SciTech Connect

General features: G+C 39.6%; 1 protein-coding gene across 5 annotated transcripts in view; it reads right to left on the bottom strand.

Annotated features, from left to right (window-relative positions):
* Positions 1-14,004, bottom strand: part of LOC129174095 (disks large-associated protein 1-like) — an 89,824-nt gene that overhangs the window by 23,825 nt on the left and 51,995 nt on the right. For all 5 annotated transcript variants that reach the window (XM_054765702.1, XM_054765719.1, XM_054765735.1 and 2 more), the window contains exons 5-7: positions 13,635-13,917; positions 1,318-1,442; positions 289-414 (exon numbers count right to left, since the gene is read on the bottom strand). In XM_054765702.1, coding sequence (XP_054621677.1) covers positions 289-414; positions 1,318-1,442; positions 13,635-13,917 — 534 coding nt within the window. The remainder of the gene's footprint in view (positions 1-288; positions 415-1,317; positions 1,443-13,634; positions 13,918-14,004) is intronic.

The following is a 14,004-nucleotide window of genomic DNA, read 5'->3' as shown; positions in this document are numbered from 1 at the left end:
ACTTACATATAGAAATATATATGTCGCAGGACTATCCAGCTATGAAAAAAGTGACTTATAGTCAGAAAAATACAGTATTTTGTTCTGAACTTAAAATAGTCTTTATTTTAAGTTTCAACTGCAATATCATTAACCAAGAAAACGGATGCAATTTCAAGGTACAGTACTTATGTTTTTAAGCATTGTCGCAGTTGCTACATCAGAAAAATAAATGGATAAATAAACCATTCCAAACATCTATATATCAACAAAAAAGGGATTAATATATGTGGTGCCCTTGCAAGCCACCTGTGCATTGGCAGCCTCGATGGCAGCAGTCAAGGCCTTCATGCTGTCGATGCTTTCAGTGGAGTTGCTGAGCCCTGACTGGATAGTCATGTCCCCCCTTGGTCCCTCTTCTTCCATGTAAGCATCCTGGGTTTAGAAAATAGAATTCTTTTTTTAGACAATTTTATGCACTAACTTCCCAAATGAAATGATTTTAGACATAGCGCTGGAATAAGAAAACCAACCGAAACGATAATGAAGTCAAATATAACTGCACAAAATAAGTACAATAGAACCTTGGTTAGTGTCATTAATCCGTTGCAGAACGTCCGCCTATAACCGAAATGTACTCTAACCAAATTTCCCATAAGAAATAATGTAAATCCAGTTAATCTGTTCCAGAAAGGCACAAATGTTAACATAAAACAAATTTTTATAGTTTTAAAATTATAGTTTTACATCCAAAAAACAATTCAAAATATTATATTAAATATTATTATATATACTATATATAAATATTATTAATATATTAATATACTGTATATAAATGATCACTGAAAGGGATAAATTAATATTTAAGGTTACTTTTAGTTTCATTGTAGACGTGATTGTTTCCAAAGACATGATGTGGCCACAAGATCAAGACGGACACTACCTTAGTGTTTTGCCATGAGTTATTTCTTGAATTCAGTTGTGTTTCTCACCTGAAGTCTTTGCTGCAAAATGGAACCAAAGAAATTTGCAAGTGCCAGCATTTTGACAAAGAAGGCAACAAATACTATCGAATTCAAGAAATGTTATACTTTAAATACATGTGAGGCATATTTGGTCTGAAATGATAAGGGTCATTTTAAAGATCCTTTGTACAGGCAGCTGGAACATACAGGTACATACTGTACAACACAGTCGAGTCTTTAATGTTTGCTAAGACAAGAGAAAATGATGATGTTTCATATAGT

Dynamic analysis of hybrid energy systems (HES) under flexible operation and variable renewable generation is considered in order to better understand various challenges and opportunities associated with the high system variability arising from the integration of renewable energy into the power grid. Unique consequences are addressed by devising advanced HES solutions in which multiple forms of energy commodities, such as electricity and chemical products, may be exchanged. Dynamic models of various unit operations are developed and integrated within two different HES options. One HES option, termed traditional, produces electricity only and consists of a primary heat generator (PHG) (e.g., a small modular reactor), a steam turbine generator, a wind farm, and a battery storage. The other HES option, termed advanced, includes not only the components present in the traditional option but also a chemical plant complex to repurpose excess energy for non-electricity services, such as for the production of chemical goods (e.g., transportation fuel). In either case, a given HES is connected to the power grid at a point of common coupling and requested to deliver a certain electricity generation profile as dictated by a regional power grid operator based on a predicted demand curve. Dynamic analysis of these highly-coupled HES are performed to identify their key dynamical properties and limitations and to prescribe solutions for best managing and mitigating the high variability introduced from incorporating renewable energy into the energy mix. A comparative dynamic cost analysis is also conducted to determine best HES options. The cost function includes a set of metrics for computing fixed costs, such as fixed operations and maintenance (O&M) and overnight capital costs, and also variable operational costs, such as cost of variability, variable O&M cost, and cost of environmental impact, together with revenues. Assuming different options for implementing PHG (e.g., natural gas, coal, nuclear), preliminary results identify the level of renewable penetration at which a given advanced HES option (e.g., a nuclear hybrid) becomes increasingly more economical than a traditional electricity-only generation solution. Conditions are also revealed under which carbon resources may be better utilized as carbon sources for chemical production rather than as combustion material for electricity generation.